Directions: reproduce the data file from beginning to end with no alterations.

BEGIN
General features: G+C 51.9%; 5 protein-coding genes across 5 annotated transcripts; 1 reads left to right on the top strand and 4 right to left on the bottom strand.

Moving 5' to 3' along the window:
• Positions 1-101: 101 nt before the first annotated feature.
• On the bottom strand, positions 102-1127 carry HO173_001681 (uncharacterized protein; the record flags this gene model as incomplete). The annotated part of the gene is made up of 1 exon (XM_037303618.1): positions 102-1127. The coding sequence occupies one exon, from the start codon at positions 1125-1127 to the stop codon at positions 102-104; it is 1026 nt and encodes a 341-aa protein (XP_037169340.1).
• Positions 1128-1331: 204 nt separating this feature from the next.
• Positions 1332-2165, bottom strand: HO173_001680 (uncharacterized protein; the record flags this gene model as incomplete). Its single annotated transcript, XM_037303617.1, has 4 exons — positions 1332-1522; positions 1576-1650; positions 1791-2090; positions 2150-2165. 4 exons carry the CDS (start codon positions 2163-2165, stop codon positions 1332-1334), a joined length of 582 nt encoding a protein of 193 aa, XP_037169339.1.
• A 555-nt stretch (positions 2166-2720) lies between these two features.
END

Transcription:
General features: G+C 51.9%; 5 protein-coding genes across 5 annotated transcripts; 1 reads left to right on the top strand and 4 right to left on the bottom strand.

Moving 5' to 3' along the window:
• Positions 1-101: 101 nt before the first annotated feature.
• On the bottom strand, positions 102-1127 carry HO173_001681 (uncharacterized protein; the record flags this gene model as incomplete). The annotated part of the gene is made up of 1 exon (XM_037303618.1): positions 102-1127. The coding sequence occupies one exon, from the start codon at positions 1125-1127 to the stop codon at positions 102-104; it is 1026 nt and encodes a 341-aa protein (XP_037169340.1).
• Positions 1128-1331: 204 nt separating this feature from the next.
• Positions 1332-2165, bottom strand: HO173_001680 (uncharacterized protein; the record flags this gene model as incomplete). Its single annotated transcript, XM_037303617.1, has 4 exons — positions 1332-1522; positions 1576-1650; positions 1791-2090; positions 2150-2165. 4 exons carry the CDS (start codon positions 2163-2165, stop codon positions 1332-1334), a joined length of 582 nt encoding a protein of 193 aa, XP_037169339.1.
• A 555-nt stretch (positions 2166-2720) lies between these two features.